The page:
The US Air Force plans to revise its contract with Raytheon for a new ground control network for GPS satellites after officials decided last week to delay completion of the program until July 2022.
Major General Roger Teague, director of space programs for the Air Force's acquisition chief, said it was not clear how much the delay would add to the program, which was previously expected to cost US$3.6 billion.
He said the GPS program office would also review incentive fees associated with the contract to ensure they properly rewarded good performance and penalised the company if its performance did not improve.
Raytheon has said it was committed to meeting the Air Force's expectations for the program, but declined to give any further details.
Teague's comments followed a "deep dive" review last week by the Pentagon's chief arms buyer, Frank Kendall, of the troubled program, which was slammed as "a disaster" by General John Hyten, commander of Air Force Space Command.
Raytheon won a contract worth up to US$1.5 billion in 2010 to develop the GPS operational control system, or OCX, to operate the next-generation GPS 3 satellites being built by Lockheed Martin.
The project's cost had already more than doubled due to increased cyber security requirements and poor contractor performance, and now looks likely to rise further.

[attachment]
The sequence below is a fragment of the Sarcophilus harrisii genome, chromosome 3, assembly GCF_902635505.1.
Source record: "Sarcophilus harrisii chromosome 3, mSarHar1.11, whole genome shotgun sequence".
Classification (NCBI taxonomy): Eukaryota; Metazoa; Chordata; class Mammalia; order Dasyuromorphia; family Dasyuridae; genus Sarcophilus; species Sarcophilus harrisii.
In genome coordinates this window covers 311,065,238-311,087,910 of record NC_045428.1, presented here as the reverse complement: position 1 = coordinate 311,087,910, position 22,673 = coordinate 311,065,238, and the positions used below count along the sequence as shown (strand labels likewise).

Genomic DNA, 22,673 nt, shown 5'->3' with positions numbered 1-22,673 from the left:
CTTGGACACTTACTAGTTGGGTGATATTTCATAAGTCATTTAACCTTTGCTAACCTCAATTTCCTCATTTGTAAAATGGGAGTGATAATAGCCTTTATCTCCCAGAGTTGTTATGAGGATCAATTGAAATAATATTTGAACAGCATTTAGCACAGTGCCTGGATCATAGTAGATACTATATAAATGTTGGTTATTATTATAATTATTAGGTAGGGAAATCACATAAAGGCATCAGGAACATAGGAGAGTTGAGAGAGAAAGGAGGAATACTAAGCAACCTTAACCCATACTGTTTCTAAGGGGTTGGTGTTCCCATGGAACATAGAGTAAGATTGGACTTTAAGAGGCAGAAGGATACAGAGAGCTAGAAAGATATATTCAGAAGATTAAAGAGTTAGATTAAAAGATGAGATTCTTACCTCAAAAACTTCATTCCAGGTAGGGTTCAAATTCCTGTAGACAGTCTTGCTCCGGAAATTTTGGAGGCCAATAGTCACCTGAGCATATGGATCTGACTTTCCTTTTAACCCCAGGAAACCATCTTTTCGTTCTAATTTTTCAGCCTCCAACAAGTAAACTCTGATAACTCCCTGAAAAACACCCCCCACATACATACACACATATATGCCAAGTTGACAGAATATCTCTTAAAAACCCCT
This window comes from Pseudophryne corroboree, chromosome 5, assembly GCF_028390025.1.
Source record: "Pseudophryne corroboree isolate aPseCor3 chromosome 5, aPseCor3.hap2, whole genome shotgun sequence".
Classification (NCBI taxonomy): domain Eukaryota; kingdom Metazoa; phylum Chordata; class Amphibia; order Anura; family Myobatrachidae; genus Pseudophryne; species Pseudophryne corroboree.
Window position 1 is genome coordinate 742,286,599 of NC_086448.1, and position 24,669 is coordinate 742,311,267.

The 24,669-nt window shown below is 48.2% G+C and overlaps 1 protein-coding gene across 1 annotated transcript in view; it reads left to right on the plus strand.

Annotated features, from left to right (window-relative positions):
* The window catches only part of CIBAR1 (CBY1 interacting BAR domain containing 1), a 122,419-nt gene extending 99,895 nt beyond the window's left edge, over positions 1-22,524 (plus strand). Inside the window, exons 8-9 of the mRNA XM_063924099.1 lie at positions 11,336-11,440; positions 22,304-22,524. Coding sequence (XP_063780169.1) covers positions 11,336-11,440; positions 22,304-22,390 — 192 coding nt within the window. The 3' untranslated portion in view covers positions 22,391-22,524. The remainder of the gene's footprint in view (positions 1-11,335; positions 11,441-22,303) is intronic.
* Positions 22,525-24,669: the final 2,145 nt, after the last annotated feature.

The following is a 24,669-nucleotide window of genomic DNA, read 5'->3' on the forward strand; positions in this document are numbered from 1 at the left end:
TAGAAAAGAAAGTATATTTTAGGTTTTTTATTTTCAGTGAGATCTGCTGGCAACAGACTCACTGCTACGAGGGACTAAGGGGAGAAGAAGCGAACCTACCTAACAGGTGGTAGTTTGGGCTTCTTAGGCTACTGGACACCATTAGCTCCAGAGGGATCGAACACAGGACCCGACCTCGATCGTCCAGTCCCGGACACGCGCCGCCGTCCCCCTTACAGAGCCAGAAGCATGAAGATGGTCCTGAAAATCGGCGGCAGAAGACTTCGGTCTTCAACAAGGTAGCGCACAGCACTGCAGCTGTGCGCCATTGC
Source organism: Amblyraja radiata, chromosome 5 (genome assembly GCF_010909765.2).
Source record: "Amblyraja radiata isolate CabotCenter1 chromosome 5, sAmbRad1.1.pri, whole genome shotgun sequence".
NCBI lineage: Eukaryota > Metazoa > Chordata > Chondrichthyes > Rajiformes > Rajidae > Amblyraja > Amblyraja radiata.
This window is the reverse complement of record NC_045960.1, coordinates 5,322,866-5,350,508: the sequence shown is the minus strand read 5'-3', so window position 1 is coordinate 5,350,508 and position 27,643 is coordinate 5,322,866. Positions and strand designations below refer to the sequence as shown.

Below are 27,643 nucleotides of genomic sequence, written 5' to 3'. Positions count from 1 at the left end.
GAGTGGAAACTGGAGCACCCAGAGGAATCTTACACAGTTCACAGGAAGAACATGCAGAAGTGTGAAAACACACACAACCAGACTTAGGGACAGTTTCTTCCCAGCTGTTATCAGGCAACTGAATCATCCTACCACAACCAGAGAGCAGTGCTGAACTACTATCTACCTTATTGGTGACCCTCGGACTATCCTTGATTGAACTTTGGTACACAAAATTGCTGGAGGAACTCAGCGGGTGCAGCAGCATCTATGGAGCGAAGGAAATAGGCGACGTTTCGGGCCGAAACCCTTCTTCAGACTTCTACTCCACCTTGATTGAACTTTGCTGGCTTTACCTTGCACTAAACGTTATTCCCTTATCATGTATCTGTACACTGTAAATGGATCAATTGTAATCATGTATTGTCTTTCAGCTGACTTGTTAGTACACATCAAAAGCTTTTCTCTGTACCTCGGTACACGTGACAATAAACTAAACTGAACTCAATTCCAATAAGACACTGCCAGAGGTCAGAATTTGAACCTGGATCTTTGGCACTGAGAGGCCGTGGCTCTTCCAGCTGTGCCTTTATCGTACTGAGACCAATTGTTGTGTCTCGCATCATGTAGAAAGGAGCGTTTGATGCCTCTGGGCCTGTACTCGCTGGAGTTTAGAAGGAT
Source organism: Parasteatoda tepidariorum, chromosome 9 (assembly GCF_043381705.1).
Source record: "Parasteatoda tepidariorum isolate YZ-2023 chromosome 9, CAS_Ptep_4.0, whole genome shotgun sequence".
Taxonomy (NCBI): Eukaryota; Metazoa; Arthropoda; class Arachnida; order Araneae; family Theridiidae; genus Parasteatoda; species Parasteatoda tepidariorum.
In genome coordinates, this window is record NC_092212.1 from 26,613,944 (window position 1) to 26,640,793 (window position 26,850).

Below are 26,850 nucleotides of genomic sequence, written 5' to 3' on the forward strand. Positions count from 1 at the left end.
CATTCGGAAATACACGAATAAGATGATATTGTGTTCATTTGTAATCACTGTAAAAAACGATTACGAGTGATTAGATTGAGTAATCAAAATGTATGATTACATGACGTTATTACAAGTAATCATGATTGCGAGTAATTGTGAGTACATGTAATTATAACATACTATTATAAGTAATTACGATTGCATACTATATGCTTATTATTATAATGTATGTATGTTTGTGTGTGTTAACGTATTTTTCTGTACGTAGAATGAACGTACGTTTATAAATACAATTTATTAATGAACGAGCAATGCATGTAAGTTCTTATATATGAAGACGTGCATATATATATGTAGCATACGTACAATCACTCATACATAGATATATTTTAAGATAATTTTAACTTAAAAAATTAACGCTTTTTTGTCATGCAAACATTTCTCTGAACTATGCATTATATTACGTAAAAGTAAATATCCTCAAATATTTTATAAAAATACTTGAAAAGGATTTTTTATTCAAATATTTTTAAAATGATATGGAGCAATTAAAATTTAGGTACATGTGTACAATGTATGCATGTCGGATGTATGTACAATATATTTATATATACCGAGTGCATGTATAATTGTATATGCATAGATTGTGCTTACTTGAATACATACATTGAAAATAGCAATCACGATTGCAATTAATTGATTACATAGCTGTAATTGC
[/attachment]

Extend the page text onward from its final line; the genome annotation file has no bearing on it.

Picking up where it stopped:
Teague confirmed that Air Force officials initially estimated a delay of 47 additional months.
He said Kendall opted for a shorter delay, coupled with aggressive oversight at all levels of the program, to ensure that the sorely-needed satellite control capability was delivered to the military.
Teague said a new cost estimate would be completed early next year, with Kendall and Raytheon chief executive Tom Kennedy to set meet for another quarterly "deep dive" review in early spring.
Teague said Lieutenant General Samuel Greaves, commander of US Space and Missiles Systems Centre, would now meet weekly with a Raytheon vice president about the program, while Lieutenant Arnold Bunch, the top Air Force officer in charge of acquisition, would participate on a bi-weekly basis.
Kendall decided not to restructure the contract as a fixed-price program because it would have reduced the government's oversight, Teague said.
"It's a team sport," he said. "We need to have government participation and oversight and insight."
Teague said the Air Force was focused on getting the Raytheon program completed, but would keep its options open in case the new approach failed to get the program back on track.